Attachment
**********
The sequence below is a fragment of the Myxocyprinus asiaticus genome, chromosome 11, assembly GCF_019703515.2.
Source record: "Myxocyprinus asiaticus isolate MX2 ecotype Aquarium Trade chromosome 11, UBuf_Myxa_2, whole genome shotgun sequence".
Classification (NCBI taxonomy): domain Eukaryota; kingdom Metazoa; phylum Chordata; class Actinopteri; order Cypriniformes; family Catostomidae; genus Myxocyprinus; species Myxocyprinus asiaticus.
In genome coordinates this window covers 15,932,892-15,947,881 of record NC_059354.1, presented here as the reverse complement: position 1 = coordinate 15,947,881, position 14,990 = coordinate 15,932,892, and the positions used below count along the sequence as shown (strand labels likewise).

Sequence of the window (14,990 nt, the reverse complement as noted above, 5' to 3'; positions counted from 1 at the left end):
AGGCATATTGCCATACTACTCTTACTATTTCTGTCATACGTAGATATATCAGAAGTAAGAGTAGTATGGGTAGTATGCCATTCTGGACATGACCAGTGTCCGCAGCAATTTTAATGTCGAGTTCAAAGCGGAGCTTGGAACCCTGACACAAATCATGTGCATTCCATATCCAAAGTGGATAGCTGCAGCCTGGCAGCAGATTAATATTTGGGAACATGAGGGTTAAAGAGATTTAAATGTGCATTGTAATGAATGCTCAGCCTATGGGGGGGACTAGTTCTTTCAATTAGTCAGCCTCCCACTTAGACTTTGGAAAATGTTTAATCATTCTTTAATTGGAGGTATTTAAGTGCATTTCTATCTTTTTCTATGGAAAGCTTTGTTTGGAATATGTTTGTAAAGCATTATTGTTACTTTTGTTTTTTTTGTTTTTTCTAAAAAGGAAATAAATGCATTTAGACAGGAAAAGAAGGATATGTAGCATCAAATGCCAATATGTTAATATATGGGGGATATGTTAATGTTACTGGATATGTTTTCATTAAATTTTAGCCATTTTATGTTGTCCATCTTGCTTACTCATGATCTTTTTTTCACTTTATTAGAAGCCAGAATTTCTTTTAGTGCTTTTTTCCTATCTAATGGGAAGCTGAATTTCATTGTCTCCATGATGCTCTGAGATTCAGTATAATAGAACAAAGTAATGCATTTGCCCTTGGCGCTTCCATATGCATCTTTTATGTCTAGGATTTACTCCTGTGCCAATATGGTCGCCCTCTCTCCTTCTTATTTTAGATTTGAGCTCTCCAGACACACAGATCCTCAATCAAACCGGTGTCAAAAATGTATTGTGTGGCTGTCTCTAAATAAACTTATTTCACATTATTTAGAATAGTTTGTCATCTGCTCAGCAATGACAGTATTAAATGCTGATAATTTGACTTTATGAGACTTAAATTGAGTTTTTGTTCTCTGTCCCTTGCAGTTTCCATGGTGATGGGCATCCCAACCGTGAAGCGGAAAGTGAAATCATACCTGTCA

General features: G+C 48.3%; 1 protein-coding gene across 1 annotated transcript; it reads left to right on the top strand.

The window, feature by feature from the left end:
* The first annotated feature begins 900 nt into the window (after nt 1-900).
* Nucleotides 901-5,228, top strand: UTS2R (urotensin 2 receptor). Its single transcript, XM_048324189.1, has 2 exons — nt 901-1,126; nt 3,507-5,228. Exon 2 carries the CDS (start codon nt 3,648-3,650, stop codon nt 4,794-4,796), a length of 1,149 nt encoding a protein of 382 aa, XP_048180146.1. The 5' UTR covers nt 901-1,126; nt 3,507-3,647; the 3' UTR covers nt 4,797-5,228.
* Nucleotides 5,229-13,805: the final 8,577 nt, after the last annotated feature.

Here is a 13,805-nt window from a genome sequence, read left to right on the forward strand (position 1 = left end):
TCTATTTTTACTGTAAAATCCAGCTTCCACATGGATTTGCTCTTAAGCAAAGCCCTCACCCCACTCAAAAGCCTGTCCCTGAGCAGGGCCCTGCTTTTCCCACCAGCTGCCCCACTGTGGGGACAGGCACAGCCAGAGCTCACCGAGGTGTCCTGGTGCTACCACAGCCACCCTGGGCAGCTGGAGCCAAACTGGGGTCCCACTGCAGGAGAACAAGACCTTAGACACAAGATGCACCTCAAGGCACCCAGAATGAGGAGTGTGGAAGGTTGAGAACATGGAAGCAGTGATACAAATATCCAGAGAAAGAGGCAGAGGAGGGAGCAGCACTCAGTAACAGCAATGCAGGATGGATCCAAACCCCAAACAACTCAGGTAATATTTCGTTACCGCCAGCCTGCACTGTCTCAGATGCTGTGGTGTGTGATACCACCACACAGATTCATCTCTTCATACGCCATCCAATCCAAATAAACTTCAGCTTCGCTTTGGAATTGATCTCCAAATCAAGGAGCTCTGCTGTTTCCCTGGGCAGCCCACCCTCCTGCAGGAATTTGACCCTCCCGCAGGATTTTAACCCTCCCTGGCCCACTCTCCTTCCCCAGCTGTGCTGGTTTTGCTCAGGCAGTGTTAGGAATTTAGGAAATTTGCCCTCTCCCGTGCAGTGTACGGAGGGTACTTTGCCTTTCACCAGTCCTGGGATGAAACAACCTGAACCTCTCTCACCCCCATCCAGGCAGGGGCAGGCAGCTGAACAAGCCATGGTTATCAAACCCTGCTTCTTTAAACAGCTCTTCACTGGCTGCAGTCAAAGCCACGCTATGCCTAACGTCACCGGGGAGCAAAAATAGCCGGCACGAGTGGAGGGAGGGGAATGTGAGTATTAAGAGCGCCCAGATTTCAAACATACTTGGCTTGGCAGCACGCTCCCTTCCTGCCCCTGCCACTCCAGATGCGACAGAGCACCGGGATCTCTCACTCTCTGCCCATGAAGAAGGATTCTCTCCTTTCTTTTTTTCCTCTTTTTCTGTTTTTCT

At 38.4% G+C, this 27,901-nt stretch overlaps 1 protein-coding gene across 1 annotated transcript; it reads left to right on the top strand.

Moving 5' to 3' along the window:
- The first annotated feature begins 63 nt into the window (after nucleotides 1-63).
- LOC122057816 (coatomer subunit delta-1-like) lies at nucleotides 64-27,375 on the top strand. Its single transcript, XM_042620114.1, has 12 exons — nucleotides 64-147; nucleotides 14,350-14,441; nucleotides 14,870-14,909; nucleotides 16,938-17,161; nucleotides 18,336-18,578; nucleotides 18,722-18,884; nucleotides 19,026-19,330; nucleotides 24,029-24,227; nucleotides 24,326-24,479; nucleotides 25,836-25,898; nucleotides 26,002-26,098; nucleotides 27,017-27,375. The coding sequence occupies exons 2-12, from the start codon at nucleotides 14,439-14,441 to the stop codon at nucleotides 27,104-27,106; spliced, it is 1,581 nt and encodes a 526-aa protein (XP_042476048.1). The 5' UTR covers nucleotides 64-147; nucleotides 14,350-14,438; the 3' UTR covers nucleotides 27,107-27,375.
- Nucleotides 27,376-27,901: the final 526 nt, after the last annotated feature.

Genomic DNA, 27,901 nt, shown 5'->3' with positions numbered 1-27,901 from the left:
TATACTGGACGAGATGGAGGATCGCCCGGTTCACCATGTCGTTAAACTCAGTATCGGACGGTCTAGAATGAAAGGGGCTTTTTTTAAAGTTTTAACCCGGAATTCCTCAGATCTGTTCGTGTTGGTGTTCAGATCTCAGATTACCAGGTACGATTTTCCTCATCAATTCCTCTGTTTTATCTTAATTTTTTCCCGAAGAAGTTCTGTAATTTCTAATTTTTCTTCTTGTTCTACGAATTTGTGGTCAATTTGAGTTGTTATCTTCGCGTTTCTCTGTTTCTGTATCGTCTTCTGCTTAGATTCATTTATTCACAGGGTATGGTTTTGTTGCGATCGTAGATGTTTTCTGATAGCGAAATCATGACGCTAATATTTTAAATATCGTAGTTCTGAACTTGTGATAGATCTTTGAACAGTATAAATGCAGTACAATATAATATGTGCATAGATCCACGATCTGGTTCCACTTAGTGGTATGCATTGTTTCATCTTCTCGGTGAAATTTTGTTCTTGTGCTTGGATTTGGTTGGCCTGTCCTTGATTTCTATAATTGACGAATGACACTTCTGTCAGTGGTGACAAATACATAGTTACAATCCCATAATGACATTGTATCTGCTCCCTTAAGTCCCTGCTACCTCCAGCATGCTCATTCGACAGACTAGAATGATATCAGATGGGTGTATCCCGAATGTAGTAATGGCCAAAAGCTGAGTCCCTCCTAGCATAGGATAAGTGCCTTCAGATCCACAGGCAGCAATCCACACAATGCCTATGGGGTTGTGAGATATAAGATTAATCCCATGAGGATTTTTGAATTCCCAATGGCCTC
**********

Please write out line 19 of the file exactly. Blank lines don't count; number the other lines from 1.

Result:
Genomic DNA, 27,901 nt, shown 5'->3' with positions numbered 1-27,901 from the left: